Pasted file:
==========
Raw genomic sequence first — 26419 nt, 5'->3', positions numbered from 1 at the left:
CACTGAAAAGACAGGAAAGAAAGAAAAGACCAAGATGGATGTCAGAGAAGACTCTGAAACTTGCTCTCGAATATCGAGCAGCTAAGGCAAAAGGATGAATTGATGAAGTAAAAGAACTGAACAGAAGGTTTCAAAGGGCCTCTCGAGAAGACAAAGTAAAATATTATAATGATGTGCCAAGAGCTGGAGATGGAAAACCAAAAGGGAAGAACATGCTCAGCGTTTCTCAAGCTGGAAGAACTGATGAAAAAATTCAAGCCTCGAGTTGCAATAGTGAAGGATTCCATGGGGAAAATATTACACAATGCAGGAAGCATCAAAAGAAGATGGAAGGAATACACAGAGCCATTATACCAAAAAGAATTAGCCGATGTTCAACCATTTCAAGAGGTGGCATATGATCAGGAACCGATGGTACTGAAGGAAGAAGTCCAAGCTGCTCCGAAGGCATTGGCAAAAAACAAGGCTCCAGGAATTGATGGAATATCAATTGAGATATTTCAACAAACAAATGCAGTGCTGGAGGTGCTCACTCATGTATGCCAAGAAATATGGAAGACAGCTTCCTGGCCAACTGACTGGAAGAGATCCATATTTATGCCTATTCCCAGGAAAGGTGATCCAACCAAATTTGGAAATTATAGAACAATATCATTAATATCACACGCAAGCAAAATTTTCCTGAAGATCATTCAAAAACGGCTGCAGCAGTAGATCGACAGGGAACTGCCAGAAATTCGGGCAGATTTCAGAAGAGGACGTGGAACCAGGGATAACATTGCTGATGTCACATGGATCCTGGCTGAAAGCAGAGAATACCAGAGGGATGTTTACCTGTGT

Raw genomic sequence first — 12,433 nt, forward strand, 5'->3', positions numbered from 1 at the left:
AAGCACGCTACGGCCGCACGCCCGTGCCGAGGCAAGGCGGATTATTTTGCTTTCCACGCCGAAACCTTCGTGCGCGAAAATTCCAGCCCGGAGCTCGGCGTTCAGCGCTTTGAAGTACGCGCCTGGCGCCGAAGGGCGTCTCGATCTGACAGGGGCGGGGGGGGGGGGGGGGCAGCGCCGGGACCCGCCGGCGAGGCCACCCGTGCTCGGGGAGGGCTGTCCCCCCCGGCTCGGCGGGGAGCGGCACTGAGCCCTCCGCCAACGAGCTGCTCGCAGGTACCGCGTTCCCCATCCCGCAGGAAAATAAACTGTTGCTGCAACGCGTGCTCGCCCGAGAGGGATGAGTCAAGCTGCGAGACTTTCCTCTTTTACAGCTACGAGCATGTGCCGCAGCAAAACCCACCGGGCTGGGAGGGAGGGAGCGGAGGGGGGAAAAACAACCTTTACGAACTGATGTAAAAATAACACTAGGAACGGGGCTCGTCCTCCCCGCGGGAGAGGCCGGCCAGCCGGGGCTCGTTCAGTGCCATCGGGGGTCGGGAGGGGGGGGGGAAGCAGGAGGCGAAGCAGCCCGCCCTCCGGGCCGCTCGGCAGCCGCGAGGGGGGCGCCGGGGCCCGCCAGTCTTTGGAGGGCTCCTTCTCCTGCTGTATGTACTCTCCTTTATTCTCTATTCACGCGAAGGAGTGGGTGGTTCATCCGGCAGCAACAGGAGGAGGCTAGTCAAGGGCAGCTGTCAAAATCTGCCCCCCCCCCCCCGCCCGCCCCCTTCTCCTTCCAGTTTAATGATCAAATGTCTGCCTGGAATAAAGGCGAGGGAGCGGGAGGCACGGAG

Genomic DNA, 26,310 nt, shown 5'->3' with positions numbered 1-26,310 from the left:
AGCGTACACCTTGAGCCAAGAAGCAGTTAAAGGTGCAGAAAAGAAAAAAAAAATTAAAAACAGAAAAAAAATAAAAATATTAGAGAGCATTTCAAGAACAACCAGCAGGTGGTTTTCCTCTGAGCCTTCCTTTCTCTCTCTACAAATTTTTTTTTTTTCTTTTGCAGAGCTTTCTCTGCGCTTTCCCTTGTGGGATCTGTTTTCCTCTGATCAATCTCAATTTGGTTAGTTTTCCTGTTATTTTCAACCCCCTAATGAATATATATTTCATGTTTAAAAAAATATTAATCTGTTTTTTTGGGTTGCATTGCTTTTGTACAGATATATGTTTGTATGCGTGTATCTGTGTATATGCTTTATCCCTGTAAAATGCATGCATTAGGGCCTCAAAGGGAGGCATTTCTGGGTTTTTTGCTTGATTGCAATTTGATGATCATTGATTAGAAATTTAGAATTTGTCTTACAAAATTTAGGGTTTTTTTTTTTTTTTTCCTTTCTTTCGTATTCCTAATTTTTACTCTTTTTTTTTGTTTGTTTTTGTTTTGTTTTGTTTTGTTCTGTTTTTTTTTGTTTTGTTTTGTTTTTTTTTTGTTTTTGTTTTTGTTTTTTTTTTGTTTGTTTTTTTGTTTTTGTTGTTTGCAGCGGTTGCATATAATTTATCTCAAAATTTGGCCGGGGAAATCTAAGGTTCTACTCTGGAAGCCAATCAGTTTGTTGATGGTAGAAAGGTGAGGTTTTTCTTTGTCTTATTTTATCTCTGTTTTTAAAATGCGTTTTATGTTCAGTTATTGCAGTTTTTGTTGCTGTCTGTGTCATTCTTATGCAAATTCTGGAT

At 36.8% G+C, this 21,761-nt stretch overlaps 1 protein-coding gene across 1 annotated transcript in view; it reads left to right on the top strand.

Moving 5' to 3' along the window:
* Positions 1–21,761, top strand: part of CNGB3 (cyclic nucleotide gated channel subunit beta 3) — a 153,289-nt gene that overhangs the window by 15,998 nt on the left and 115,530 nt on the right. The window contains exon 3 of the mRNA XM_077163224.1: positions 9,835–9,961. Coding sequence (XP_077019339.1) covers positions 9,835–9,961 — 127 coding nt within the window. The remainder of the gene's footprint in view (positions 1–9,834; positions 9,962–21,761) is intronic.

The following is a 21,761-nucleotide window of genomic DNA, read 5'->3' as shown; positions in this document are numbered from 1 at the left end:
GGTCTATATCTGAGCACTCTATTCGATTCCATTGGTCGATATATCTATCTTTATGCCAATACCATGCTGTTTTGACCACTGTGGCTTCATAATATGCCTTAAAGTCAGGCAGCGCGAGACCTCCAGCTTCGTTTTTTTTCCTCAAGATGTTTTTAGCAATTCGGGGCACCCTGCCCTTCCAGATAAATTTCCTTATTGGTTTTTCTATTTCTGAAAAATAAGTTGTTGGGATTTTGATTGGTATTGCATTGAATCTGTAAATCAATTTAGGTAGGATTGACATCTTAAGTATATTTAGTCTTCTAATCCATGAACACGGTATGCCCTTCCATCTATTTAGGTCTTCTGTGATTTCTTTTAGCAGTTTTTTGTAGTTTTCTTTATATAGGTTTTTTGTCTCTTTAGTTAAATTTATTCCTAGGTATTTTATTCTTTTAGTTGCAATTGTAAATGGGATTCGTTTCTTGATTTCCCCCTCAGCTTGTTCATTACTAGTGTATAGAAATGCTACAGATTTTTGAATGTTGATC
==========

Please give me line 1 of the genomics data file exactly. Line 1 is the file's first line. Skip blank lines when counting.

Raw genomic sequence first — 26419 nt, 5'->3', positions numbered from 1 at the left: